Q: Wouldn't a single-sided ridge vent be more effective than a standard ridge vent for a home built on a windy site? It seems that with openings on both sides of the ridge, a standard vent would simply short-circuit when the wind blows rather than draw air from the eaves vents.

A: Paul Fisette, director of Building Materials and Wood Technology at the University of Massachusetts Amherst, responds: In order for a ridge vent to exhaust, you need a pathway and a reliable driving force. Both a single-sided and a double-sided ridge vent provide a pathway, so the important question is this: What is the main driving force that pushes attic air up and out of the ridge vent?

While wind direction can induce roof venting — and it's been shown that even soffit-only venting can draw air out of roofs — most often the answer is the buoyancy of the attic air. If there is a fair amount of heat loss from the house into the attic, then the buoyancy of the warm air rising causes it to escape at the highest point, the ridge.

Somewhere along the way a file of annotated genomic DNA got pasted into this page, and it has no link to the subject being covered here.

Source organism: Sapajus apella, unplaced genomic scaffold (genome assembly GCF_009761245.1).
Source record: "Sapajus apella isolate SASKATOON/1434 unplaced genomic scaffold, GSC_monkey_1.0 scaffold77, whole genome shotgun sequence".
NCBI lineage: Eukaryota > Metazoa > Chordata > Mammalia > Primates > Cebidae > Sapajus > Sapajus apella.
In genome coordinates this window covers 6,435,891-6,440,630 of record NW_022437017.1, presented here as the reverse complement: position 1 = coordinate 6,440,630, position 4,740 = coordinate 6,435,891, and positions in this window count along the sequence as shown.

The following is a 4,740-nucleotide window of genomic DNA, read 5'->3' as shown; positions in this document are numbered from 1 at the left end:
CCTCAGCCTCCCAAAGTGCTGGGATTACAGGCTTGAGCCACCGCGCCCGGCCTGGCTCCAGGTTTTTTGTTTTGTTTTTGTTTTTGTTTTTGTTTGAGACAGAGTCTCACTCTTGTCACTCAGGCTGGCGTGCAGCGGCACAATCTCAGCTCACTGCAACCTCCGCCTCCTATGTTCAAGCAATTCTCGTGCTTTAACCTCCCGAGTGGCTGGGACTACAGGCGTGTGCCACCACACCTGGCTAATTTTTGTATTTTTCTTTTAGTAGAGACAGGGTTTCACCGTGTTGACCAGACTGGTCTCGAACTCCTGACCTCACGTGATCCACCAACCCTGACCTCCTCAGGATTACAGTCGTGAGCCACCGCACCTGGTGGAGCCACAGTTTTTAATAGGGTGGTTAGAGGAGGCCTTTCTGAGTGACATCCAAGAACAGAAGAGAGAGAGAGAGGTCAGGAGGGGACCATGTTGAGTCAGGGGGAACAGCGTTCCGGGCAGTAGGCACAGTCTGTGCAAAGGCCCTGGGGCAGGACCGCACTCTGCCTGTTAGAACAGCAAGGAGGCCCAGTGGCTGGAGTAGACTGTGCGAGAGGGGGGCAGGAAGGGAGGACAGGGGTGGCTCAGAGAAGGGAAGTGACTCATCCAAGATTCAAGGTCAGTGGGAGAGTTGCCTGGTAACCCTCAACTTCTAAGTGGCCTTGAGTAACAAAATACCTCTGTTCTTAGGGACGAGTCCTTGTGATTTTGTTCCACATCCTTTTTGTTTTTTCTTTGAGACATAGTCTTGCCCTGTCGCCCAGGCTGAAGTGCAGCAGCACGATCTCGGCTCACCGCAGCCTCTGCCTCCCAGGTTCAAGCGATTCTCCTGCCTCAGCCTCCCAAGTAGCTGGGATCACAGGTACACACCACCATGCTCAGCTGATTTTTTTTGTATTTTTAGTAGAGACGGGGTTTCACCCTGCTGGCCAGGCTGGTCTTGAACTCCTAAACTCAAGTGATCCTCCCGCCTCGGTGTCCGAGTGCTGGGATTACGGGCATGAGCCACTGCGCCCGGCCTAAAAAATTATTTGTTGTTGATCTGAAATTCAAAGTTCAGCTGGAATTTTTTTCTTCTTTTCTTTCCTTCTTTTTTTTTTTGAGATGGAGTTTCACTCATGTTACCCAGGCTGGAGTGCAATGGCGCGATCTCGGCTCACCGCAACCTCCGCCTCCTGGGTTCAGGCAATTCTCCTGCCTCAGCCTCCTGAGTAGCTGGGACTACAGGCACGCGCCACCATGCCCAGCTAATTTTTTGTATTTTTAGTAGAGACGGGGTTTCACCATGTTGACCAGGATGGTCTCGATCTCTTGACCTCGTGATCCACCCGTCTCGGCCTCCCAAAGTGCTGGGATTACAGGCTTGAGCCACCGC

However, a more energy-efficient house experiences less heat loss, so in that case buoyancy becomes less of a driving force. Based on some tests I've run, I think it's important to install ridge vents that have an external baffle, like ShingleVent II (Air Vent Inc., 800/247-8368, www.airvent.com). As wind passes over the roof ridge, the airstream jumps over the vent's baffle, causing suction as the air lifts upward — the same way an airplane wing works (see illustration). Called the Bernoulli effect, this driving exhaust force works regardless of wind direction. Without an external baffle, either a single- or a double-sided roof vent can allow outside air to come in and short-circuit the venting process.